I’m often asked what security control framework is the best. Spoiler alert – I don’t think there is one! No single framework is a silver bullet – they all have pros and cons. Some frameworks are highly-prescriptive and have a narrow scope – cardholder and account data for PCI DSS, for example.
SOC 2, on the other hand is more principled-based and doesn’t mandate specific controls but rather a Trust Services Criteria.
ISO 27001 is another popular choice: it’s a risk-based framework, although also has a set of example controls in the standard that many people chose to adopt.
NIST Cybersecurity Framework and its functions (Identify, Protect, Detect, Respond and Recover) can aid communication with business stakeholders but it has its limitations too.
Your particular industry may have other specialised sets of requirements, like NERC CIP for electric power grid in North America. The list goes on.
Many organisations are subject to multiple regulation and legislation simultaneously, having to adopt multiple frameworks and compliance regimes. If not managed appropriately, this can be labour-intensive to maintain and demonstrate compliance. It helps to recognise that often, although worded differently, controls from different frameworks aim to achieve the same objective, so it pays to maintain cross-framework control mapping to streamline your compliance program.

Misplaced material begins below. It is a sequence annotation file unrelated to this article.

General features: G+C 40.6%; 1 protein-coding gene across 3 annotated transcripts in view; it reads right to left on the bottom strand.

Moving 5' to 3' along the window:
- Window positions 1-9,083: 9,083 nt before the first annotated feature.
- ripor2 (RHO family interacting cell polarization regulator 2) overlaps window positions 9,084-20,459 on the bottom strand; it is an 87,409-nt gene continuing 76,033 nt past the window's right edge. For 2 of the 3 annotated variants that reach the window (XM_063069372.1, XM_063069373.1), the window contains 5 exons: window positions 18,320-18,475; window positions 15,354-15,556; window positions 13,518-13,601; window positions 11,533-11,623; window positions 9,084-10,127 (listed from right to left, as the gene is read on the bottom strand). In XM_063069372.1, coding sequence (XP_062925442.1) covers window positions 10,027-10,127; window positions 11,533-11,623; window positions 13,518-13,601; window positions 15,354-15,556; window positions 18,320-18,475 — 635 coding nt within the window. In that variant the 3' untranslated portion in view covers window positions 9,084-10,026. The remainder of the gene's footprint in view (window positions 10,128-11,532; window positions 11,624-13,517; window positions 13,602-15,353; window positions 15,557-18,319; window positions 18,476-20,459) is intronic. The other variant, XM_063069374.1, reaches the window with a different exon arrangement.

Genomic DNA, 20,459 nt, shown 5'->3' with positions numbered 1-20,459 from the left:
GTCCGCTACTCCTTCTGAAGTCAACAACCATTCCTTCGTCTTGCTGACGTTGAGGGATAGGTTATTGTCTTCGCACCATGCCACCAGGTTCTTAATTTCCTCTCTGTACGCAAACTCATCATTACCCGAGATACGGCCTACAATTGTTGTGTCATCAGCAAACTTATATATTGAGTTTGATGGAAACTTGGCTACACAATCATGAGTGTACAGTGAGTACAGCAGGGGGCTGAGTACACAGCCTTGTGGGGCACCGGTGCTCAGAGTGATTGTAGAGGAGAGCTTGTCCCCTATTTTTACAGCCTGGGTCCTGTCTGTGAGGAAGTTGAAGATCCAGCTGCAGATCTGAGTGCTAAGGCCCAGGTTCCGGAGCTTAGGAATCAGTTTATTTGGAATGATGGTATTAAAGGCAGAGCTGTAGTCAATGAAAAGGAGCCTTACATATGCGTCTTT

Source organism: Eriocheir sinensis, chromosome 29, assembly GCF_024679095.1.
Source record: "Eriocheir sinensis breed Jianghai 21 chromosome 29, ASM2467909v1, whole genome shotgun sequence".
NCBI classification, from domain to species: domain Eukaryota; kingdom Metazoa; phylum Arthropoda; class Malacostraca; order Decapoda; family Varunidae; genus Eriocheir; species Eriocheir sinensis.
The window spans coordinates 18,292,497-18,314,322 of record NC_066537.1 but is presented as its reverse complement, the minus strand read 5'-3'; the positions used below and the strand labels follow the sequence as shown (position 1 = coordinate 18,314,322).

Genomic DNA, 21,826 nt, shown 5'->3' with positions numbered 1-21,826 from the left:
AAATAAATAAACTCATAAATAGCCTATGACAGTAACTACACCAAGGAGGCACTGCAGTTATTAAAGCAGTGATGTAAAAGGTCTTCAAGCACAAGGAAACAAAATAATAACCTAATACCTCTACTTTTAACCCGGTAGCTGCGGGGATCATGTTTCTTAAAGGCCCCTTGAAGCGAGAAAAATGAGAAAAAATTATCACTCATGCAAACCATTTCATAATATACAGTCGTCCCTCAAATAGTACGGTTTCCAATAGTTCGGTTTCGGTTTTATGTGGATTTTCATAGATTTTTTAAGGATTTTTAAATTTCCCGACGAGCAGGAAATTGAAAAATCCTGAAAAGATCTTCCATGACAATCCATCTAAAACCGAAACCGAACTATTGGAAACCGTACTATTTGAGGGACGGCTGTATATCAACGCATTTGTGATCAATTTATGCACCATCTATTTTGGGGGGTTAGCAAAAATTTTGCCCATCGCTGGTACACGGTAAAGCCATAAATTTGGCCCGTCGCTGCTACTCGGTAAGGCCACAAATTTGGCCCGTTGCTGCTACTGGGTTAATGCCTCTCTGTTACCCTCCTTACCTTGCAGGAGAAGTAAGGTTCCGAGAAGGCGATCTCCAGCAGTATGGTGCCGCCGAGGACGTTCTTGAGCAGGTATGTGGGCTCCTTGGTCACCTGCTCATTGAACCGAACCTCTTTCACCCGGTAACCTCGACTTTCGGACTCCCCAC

While achieving compliance with a security framework is often a necessary step in establishing a baseline level of security, it’s often not sufficient to mitigate modern threats.
Compliance frameworks were developed with a specific objective in mind – to reduce risk. And they can get you part of the way there, just not all the way. An organisation can be compliant but still insecure. Security leaders should go beyond compliance and move towards actively identifying and managing risks, focusing on the overall security posture and risk reduction to survive and thrive in the digital world.